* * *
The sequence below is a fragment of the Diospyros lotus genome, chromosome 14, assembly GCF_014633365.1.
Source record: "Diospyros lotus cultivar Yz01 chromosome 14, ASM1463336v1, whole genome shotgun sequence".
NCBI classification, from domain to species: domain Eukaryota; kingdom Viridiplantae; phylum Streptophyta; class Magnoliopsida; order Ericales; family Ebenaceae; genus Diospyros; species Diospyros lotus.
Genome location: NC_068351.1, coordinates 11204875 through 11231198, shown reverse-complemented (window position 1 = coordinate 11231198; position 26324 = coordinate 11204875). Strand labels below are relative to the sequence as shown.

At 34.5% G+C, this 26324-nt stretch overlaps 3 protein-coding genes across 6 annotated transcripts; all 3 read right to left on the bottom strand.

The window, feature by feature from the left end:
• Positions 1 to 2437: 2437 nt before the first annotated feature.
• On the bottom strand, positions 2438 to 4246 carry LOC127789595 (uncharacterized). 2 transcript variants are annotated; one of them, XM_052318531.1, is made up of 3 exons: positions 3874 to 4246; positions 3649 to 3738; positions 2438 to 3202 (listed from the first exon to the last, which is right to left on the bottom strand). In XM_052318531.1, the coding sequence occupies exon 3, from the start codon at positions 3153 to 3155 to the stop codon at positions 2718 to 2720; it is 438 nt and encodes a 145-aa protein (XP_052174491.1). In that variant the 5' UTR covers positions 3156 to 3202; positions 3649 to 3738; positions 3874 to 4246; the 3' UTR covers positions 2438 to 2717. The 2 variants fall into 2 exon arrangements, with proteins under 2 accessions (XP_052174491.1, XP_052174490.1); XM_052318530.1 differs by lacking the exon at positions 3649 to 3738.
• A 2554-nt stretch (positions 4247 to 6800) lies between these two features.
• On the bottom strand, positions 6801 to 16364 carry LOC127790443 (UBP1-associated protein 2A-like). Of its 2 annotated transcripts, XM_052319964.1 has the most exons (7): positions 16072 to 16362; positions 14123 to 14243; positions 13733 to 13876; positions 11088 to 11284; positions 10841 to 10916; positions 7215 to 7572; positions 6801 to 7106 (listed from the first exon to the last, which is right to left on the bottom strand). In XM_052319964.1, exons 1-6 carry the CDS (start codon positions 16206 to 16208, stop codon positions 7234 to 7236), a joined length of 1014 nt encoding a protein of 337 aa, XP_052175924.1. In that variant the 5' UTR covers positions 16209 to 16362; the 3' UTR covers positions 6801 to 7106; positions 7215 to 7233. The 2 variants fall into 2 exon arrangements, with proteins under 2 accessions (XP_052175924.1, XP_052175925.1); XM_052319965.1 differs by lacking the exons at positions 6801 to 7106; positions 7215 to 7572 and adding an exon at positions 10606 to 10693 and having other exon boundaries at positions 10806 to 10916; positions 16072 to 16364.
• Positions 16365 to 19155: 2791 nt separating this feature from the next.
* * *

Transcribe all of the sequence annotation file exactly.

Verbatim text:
The sequence below is a fragment of the Diospyros lotus genome, chromosome 14, assembly GCF_014633365.1.
Source record: "Diospyros lotus cultivar Yz01 chromosome 14, ASM1463336v1, whole genome shotgun sequence".
NCBI classification, from domain to species: domain Eukaryota; kingdom Viridiplantae; phylum Streptophyta; class Magnoliopsida; order Ericales; family Ebenaceae; genus Diospyros; species Diospyros lotus.
Genome location: NC_068351.1, coordinates 11204875 through 11231198, shown reverse-complemented (window position 1 = coordinate 11231198; position 26324 = coordinate 11204875). Strand labels below are relative to the sequence as shown.

At 34.5% G+C, this 26324-nt stretch overlaps 3 protein-coding genes across 6 annotated transcripts; all 3 read right to left on the bottom strand.

The window, feature by feature from the left end:
• Positions 1 to 2437: 2437 nt before the first annotated feature.
• On the bottom strand, positions 2438 to 4246 carry LOC127789595 (uncharacterized). 2 transcript variants are annotated; one of them, XM_052318531.1, is made up of 3 exons: positions 3874 to 4246; positions 3649 to 3738; positions 2438 to 3202 (listed from the first exon to the last, which is right to left on the bottom strand). In XM_052318531.1, the coding sequence occupies exon 3, from the start codon at positions 3153 to 3155 to the stop codon at positions 2718 to 2720; it is 438 nt and encodes a 145-aa protein (XP_052174491.1). In that variant the 5' UTR covers positions 3156 to 3202; positions 3649 to 3738; positions 3874 to 4246; the 3' UTR covers positions 2438 to 2717. The 2 variants fall into 2 exon arrangements, with proteins under 2 accessions (XP_052174491.1, XP_052174490.1); XM_052318530.1 differs by lacking the exon at positions 3649 to 3738.
• A 2554-nt stretch (positions 4247 to 6800) lies between these two features.
• On the bottom strand, positions 6801 to 16364 carry LOC127790443 (UBP1-associated protein 2A-like). Of its 2 annotated transcripts, XM_052319964.1 has the most exons (7): positions 16072 to 16362; positions 14123 to 14243; positions 13733 to 13876; positions 11088 to 11284; positions 10841 to 10916; positions 7215 to 7572; positions 6801 to 7106 (listed from the first exon to the last, which is right to left on the bottom strand). In XM_052319964.1, exons 1-6 carry the CDS (start codon positions 16206 to 16208, stop codon positions 7234 to 7236), a joined length of 1014 nt encoding a protein of 337 aa, XP_052175924.1. In that variant the 5' UTR covers positions 16209 to 16362; the 3' UTR covers positions 6801 to 7106; positions 7215 to 7233. The 2 variants fall into 2 exon arrangements, with proteins under 2 accessions (XP_052175924.1, XP_052175925.1); XM_052319965.1 differs by lacking the exons at positions 6801 to 7106; positions 7215 to 7572 and adding an exon at positions 10606 to 10693 and having other exon boundaries at positions 10806 to 10916; positions 16072 to 16364.
• Positions 16365 to 19155: 2791 nt separating this feature from the next.